Art Imitating Art, Imitating Art?
I realized the other day that the two theatre companies that I am the most involved with in Los Angeles are both doing plays about art. This fascinates me, especially the process of choosing a play about art for their season. I wondered what these companies wanted to say about art and what was driving them to say it.
As White As O
As White As O by Stacey Simms at the Road Theatre Company poses the question, what if your life was an inadvertent work of art, complicated by an onrushing riot of the senses? As White As O is the story of a lost young fellow named Jack who has synesthesia, a condition involving an involuntary cross-wiring of the senses. This means that Jack tastes his feelings, can hear sounds and smell what he touches and even sees numbers and letters in vivid color.
The play is set in New York, and opens on a scene at an art gallery where an art installation, entitled “30 Years of Outsider Art,” is scheduled to open the following day. As the story gradually unfolds, we learn that Jack’s father Sam, a loner, plagued by his son’s oddity and the loss of his wife shortly after giving birth. Somehow the pair began embellishing their ramshackle bungalow with buttons and pennies and all sorts of found objects in collective patterns. Eventually Clara, an ambitious young woman from the city, stumbles upon the odd home and, after anointing it an important work of “outsider art,” devises a scheme to profit from it and further her career. Clara manages to purchase and then move Jack and his father’s house to an art museum in New York. There Jack is forced to revisit his painful past. Arriving in New York for the art opening, Jack becomes overwhelmed by memories of his father’s life and death, learns more about his absent mother and reunites with a girl from back home that he never stopped loving.
The set is truly a piece of art. On the transplanted house every available surface area is covered with clusters of items such as bike bells, kewpie dolls’ plastic heads, bottle caps, license plates, multi-colored wooden blocks, golf balls and crushed soda cans – all forming a pleasing mosaic effect. In one corner of the stage is a small, raised set of institutional white surfaces. Anyone interested in learning more about outsider art will enjoy this story.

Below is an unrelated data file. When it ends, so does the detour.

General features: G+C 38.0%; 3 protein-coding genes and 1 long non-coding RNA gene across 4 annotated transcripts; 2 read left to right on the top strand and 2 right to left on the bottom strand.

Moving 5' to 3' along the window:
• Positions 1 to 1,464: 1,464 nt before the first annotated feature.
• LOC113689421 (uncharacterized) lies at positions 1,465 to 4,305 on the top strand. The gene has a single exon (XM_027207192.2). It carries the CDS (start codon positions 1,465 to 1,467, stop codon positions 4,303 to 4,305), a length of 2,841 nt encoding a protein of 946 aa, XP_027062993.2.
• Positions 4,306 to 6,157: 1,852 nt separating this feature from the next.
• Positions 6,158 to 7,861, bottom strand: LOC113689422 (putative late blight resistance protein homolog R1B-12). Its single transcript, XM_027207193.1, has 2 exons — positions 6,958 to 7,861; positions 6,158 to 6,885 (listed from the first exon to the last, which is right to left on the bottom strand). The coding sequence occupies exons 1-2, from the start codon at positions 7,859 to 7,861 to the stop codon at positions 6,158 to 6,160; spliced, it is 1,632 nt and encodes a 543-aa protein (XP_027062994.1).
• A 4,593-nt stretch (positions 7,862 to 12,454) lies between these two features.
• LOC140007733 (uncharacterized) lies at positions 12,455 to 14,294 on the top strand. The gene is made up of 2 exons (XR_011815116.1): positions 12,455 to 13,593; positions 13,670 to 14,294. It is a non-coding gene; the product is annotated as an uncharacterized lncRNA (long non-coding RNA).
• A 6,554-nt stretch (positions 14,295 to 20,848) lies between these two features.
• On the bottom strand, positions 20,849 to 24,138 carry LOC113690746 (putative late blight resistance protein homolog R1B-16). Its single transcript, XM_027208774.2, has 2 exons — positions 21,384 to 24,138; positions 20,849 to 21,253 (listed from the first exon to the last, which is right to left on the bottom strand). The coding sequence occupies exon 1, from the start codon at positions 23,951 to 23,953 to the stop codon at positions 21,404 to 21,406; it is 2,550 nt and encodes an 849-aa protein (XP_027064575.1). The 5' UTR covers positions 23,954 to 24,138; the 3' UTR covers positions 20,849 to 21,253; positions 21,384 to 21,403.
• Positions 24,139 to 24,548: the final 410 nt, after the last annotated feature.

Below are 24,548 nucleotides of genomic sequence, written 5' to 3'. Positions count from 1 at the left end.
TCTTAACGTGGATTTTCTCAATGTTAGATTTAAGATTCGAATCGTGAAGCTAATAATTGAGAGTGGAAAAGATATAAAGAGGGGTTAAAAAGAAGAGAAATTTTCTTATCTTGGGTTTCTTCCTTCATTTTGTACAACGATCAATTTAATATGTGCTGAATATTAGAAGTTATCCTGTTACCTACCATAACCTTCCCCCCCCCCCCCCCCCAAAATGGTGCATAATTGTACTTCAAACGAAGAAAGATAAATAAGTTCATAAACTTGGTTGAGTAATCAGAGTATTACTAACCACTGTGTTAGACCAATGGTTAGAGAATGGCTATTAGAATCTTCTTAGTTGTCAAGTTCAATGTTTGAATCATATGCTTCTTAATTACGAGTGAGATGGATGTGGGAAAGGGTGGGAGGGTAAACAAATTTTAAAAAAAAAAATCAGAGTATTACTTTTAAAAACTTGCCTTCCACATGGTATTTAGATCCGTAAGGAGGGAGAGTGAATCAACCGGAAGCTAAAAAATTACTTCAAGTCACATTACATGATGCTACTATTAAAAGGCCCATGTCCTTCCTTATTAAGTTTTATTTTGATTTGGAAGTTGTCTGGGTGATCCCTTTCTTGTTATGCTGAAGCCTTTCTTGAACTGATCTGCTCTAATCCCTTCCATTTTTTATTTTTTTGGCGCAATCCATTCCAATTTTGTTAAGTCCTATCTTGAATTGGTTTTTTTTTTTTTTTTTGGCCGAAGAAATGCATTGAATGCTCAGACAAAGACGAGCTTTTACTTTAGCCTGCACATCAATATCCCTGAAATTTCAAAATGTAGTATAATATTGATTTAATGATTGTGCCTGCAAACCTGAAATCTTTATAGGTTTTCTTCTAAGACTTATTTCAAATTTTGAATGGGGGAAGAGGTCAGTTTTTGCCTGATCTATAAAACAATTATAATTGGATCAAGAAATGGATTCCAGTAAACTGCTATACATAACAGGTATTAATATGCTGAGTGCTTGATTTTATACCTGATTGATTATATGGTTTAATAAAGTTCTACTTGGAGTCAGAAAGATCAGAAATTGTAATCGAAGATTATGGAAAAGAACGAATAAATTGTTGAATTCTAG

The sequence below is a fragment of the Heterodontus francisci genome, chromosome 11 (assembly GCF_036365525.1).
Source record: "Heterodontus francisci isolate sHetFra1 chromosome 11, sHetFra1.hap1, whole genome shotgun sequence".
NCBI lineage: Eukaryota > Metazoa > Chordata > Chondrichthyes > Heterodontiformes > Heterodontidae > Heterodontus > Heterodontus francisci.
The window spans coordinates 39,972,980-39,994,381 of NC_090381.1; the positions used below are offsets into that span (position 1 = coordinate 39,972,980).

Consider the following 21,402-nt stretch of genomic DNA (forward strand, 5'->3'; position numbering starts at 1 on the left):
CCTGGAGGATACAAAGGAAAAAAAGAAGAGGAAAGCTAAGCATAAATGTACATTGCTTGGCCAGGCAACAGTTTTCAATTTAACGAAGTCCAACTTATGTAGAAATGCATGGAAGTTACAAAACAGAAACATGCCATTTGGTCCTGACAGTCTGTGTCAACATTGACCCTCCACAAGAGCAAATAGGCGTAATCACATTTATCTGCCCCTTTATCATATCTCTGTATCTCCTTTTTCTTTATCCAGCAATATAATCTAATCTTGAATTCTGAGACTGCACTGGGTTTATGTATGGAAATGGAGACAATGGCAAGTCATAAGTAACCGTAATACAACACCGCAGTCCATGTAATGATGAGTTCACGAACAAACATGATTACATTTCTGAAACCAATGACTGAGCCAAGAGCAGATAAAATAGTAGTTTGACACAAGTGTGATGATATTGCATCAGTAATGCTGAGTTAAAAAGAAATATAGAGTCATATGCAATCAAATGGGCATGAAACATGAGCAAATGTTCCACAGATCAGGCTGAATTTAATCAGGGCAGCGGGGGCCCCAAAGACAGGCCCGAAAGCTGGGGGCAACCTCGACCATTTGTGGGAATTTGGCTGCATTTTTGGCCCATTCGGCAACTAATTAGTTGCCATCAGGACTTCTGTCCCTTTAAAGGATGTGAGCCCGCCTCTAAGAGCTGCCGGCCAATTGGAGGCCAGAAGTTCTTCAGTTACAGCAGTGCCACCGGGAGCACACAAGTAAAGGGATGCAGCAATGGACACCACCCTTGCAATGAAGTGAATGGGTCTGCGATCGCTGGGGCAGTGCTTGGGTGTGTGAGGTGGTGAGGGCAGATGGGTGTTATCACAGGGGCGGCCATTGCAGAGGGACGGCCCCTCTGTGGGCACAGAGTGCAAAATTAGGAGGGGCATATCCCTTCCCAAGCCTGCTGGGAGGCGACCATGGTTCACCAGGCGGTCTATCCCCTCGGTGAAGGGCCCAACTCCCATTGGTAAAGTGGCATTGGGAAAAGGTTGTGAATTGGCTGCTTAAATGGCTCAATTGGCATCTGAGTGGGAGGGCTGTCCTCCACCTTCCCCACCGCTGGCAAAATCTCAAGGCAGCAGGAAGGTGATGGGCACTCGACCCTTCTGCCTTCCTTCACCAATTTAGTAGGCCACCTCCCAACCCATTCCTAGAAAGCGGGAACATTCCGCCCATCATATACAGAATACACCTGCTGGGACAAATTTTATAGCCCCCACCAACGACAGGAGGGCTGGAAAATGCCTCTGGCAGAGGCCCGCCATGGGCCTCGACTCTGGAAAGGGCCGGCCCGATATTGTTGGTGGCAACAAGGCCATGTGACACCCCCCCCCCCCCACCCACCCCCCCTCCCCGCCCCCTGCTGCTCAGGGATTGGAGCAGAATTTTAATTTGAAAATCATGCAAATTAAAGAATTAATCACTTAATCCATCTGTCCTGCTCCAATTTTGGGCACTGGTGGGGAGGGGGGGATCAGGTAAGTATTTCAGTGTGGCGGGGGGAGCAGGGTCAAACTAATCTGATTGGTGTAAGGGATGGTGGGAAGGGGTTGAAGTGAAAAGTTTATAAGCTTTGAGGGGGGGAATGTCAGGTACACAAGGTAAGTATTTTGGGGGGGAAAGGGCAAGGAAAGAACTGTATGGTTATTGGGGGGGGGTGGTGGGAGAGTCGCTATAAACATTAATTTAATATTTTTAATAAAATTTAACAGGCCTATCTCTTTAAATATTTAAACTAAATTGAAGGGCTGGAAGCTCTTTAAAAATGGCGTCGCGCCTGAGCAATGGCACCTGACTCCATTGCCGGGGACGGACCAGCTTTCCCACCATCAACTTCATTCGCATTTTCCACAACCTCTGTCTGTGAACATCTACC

Sam Anderson, the Co-Artistic Director of the Road Theatre Company and the director of As White As O says that “when I first read the play I was struck by the uniqueness of the voice of Stacy Sims, a voice I had not heard in a theatre. From the poetry of her language to the depth of her themes and unique structure, the play moved me so much and I could "see" it in my head on a stage and wanted to create what I saw -- the challenge of visualizing the inside of a synesthete's mind, the dovetailing themes of coming to terms with one's family of origin while dealing with the whole panorama of obsession with art, from the people who make it, sell it, look at it, want it, are destroyed by it or healed by it. With the help of the Road's crack design team of Desma Murphy (sets), Dave Marling (sound), Jeremy Pivnick (lighting), Adam Flemming (video design), Mary Jane Miller, costumes and the mystery prop designers, I feel we achieved that dream and brought this beautiful, moving and unique story to life.”
Another play about art in town is Chesapeake by Lee Blessing, produced by the Syzygy Theatre Group. It is an existential quest by a New York performance artist, to conform a conservative Southern politician with – ironically – a flair for fiery dramatics, and the dog that intrinsically unites their fates. The dog, a Chesapeake Bay Retriever named Lucky, is the beloved pet and mascot of this right-wing Senator who takes it upon himself to lambaste a solo artist’s provocative experimental performance in order to propel himself to political victory. When the performance artist finds his arts grant called into question by the ambitious Senator, he concocts a scheme for revenge. A highlight of this poetic and profound script is a speech that compares artists with pioneering explorers who delve into the unknown in order to “bring it back to us.” The play speaks to the possibility of true mutual understanding and the power of art to help us find it.
Martin Bedoian, the Artistic Director of The Syzygy Theatre Group, and the director Chesapeake says that “the play speaks passionately and profoundly to the power of art to bring redemption and disparate ideologies together to work for the common good. Syzygy was formed in the immediate aftermath of 9/11 and at the time I was asked in an interview, ‘Why start a not-for-profit arts organization in such difficult times?’ My answer then holds true in the times we are living through today; a loss of art reflects a loss of our humanity and, now, in troubled times, precisely because they're troubled, we need art more than ever.”
The Artistic Mind
Both of these plays explore questions that we as artists ask ourselves everyday-does art matter? Does what we do effect or move people? Do we contribute to making the world a better place? The mind of an artist is a complicated yet delicate one-one that you can delve into when checking out these two magnificent productions.
Written by Che’Rae Adams for NOHOARTSDISTRICT.COM Oct 2009
6/13/2016 11:44:51 pm
This post tells me totally new information for me. This type of art seems very extraordinary for me. I think it won't be understandable for everyone.
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by Che'Rae Adams
Producing Artistic Director of the LAWC